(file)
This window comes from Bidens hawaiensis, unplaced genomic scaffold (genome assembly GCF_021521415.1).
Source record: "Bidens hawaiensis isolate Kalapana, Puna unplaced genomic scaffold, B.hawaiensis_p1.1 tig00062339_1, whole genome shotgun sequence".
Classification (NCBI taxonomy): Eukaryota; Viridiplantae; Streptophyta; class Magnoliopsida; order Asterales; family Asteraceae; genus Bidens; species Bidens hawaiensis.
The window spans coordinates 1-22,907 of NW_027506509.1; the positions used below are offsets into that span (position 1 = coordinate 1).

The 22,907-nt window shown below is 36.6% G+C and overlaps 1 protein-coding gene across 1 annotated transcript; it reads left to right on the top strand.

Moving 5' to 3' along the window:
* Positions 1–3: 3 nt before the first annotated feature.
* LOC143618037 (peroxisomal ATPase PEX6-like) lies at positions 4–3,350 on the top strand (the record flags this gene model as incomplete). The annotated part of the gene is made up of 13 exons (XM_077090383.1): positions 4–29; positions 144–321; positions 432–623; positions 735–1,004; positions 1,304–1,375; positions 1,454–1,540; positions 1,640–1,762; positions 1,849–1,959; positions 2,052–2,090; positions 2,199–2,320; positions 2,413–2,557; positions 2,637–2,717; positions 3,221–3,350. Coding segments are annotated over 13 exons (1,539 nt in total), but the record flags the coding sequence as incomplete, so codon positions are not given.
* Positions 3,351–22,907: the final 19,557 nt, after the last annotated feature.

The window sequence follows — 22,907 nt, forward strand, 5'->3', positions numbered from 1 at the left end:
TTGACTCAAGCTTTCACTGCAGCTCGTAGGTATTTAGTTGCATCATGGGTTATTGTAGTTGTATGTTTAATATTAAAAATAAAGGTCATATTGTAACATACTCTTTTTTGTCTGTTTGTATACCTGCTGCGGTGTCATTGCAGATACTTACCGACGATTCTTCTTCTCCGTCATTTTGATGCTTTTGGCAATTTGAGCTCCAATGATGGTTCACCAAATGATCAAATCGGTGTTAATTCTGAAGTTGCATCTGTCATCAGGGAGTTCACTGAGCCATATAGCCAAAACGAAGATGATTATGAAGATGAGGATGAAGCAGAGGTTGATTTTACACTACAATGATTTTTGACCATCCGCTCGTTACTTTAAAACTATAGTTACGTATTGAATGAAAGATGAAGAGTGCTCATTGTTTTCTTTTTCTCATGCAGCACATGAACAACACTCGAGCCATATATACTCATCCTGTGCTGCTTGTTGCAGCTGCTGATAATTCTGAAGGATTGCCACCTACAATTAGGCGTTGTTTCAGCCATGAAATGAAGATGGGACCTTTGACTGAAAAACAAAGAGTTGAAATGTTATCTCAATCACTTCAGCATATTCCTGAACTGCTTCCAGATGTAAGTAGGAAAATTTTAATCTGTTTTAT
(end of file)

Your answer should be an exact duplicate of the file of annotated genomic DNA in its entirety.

This window comes from Bidens hawaiensis, unplaced genomic scaffold (genome assembly GCF_021521415.1).
Source record: "Bidens hawaiensis isolate Kalapana, Puna unplaced genomic scaffold, B.hawaiensis_p1.1 tig00062339_1, whole genome shotgun sequence".
Classification (NCBI taxonomy): Eukaryota; Viridiplantae; Streptophyta; class Magnoliopsida; order Asterales; family Asteraceae; genus Bidens; species Bidens hawaiensis.
The window spans coordinates 1-22,907 of NW_027506509.1; the positions used below are offsets into that span (position 1 = coordinate 1).

The 22,907-nt window shown below is 36.6% G+C and overlaps 1 protein-coding gene across 1 annotated transcript; it reads left to right on the top strand.

Moving 5' to 3' along the window:
* Positions 1–3: 3 nt before the first annotated feature.
* LOC143618037 (peroxisomal ATPase PEX6-like) lies at positions 4–3,350 on the top strand (the record flags this gene model as incomplete). The annotated part of the gene is made up of 13 exons (XM_077090383.1): positions 4–29; positions 144–321; positions 432–623; positions 735–1,004; positions 1,304–1,375; positions 1,454–1,540; positions 1,640–1,762; positions 1,849–1,959; positions 2,052–2,090; positions 2,199–2,320; positions 2,413–2,557; positions 2,637–2,717; positions 3,221–3,350. Coding segments are annotated over 13 exons (1,539 nt in total), but the record flags the coding sequence as incomplete, so codon positions are not given.
* Positions 3,351–22,907: the final 19,557 nt, after the last annotated feature.

The window sequence follows — 22,907 nt, forward strand, 5'->3', positions numbered from 1 at the left end:
TTGACTCAAGCTTTCACTGCAGCTCGTAGGTATTTAGTTGCATCATGGGTTATTGTAGTTGTATGTTTAATATTAAAAATAAAGGTCATATTGTAACATACTCTTTTTTGTCTGTTTGTATACCTGCTGCGGTGTCATTGCAGATACTTACCGACGATTCTTCTTCTCCGTCATTTTGATGCTTTTGGCAATTTGAGCTCCAATGATGGTTCACCAAATGATCAAATCGGTGTTAATTCTGAAGTTGCATCTGTCATCAGGGAGTTCACTGAGCCATATAGCCAAAACGAAGATGATTATGAAGATGAGGATGAAGCAGAGGTTGATTTTACACTACAATGATTTTTGACCATCCGCTCGTTACTTTAAAACTATAGTTACGTATTGAATGAAAGATGAAGAGTGCTCATTGTTTTCTTTTTCTCATGCAGCACATGAACAACACTCGAGCCATATATACTCATCCTGTGCTGCTTGTTGCAGCTGCTGATAATTCTGAAGGATTGCCACCTACAATTAGGCGTTGTTTCAGCCATGAAATGAAGATGGGACCTTTGACTGAAAAACAAAGAGTTGAAATGTTATCTCAATCACTTCAGCATATTCCTGAACTGCTTCCAGATGTAAGTAGGAAAATTTTAATCTGTTTTAT